Ithatike Ka Thaba: Africanize, Indigenize, Decolonize and Harmonize

By Zulumathabo Zulu © 2016

This scholarly paper is scheduled to be delivered at the Institute for Dispute Resolution in Africa (IDRA) at the University of South Africa (Unisa) on Thursday, November 17, 2016 in Pretoria in the endless sunshine and beautiful land of the ancestors, South Africa.

When the Basotho give directions, they say “Ithatike ka thaba” meaning “Follow the graphical sequence of the mountain”. “Mothati” is defined as a gradient in the Sesotho Dictionary of Mathematics and also in Numerical Logic of the Basotho written by this author . Basotho describe “Mothati” as a non-linear graphical system in which the straight line of the slope is a special case of the gradient as opposed to the English who describe the gradient as a straight line. In this case of giving direction, the Basotho use three words to conceptualize about direction while the English require seven words to conceptualize about direction. Talking about brevity as the soul of wit, that credit belongs to the Basotho and not to the English as we were led to believe by the ECC (Euro-Christian Colonial) system of curriculum inculcation.

The Basotho refer to the mountain, not as a physical object, but rather as a graphical system. This conceptualization of a mountain as a graph invokes numerous knowledge disciplines like mathematics, taxonomy, abstraction, pattern recognition, reflexive displacement, symbolic behaviour and parameters of knowledge. In this scholarly paper, we draw from the philosophical constructs of the erudite ancestors of the Basotho and other African nations to direct a productive discourse in the topical areas of Africanization, indigenization, decolonization and dispute resolution.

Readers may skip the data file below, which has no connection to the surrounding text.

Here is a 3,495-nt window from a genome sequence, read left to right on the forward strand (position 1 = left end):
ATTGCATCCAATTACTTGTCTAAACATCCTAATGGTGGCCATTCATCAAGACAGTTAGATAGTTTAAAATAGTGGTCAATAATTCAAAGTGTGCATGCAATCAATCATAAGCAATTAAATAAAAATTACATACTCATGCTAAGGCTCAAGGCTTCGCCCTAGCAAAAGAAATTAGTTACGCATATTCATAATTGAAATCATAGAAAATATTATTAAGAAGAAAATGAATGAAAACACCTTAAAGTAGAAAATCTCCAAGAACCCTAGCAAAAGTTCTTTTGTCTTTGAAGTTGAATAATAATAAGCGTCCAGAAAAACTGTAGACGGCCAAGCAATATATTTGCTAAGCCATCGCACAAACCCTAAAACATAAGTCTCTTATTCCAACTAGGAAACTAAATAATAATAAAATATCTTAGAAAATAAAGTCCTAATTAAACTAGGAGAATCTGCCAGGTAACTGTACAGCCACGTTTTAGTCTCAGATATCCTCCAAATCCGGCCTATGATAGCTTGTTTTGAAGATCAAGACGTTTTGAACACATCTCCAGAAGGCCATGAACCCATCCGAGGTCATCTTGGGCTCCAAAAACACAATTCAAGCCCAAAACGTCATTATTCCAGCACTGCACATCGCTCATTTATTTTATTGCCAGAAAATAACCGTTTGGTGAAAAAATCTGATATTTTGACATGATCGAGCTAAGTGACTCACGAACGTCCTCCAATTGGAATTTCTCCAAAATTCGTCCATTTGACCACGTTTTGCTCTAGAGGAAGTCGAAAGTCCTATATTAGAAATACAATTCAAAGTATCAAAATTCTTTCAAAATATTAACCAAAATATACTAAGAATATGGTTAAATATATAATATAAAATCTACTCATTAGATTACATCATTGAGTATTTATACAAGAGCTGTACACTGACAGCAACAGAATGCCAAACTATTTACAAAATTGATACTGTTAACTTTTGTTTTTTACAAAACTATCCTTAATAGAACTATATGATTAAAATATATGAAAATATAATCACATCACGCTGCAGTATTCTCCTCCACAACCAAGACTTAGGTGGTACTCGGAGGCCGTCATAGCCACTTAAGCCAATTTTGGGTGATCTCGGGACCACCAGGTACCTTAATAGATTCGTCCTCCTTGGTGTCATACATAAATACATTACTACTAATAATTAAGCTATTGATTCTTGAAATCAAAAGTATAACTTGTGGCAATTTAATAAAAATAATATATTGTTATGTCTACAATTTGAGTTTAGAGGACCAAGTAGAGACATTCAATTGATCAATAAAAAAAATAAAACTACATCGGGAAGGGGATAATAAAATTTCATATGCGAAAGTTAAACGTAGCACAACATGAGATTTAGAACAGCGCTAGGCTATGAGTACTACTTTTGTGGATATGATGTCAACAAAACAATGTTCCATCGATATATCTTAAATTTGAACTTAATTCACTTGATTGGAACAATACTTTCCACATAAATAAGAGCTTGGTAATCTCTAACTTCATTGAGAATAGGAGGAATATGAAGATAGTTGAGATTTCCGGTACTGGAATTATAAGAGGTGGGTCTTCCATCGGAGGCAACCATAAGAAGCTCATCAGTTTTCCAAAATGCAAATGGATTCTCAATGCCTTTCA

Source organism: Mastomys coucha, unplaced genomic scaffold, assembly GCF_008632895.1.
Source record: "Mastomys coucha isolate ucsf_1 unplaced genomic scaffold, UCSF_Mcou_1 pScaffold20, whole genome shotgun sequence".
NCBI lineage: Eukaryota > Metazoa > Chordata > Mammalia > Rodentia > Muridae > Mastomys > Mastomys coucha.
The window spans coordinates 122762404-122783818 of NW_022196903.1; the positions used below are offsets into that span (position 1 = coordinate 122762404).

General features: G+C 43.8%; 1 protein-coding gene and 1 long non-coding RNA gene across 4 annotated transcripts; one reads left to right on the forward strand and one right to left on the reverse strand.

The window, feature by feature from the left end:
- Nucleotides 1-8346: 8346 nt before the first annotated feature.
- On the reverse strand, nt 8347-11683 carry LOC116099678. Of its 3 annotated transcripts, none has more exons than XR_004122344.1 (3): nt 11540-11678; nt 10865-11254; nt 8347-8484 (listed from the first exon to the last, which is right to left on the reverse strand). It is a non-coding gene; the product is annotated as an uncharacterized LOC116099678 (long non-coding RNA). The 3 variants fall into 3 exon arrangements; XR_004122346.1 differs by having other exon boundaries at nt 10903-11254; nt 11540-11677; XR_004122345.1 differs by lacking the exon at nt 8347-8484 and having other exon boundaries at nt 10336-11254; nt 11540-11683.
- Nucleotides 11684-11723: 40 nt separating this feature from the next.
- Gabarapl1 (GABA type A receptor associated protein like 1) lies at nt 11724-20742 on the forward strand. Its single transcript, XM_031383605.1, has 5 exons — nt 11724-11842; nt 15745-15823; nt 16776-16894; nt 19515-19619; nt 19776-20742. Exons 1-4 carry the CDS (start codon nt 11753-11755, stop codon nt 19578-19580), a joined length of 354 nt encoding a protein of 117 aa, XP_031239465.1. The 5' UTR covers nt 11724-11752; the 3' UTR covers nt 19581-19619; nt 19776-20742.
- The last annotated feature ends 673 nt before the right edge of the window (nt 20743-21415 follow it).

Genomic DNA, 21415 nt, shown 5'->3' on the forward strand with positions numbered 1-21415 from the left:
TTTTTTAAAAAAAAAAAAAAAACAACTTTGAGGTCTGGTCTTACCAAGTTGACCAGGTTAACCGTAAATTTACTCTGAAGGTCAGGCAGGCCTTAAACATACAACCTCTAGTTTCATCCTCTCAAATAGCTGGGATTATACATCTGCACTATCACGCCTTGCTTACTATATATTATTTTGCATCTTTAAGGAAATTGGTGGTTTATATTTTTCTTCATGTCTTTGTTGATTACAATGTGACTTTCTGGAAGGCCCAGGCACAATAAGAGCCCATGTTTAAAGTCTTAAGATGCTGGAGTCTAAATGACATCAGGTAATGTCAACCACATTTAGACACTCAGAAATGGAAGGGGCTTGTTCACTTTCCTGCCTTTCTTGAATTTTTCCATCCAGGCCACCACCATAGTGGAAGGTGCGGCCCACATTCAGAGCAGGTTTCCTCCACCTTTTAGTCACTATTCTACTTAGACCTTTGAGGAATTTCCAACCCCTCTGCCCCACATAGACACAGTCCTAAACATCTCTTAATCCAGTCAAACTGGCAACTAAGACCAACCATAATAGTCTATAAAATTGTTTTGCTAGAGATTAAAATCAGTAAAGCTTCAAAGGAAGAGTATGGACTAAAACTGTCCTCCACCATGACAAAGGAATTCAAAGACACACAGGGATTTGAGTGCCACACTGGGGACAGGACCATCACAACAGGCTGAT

Published by Zulumathabo

Research Scientist and Director: Madisebo University Research Institute. Metaphysical Scientist; African Philosopher; Software Engineer, Published Author, Inventor, Lexicographer, Intellectual Historian and Contextual Poet.

11 thoughts on “Ithatike Ka Thaba: Africanize, Indigenize, Decolonize and Harmonize

  1. Ntate Zulumathabo I have come to want to understand the word “decolonise” within the Higher Education space. What does it actually mean. Academics and revolutionary students often mention that it is important to decolonise the curriculum, or decolonise science. Did you see that youtube of the University Western Cape on Conversation that I sent you earlier today? Please explain what do we actually refer to when we say decolonise the curriculum or decolonisation.


    1. Dear Dolly,

      Excellent question! The short answer is that decolonization is about three things, namely (1) reversing or divesting the education system of the detrimental/inhibiting effects of the historically colonial system, (2) ensuring curriculum relevance with respect to the cultural, and aspirational fervour of the students and (3) re-designing the new education system with useful features from the existing system which empowers the scholars to formulate their own conceptual responses to the new challenges that they face.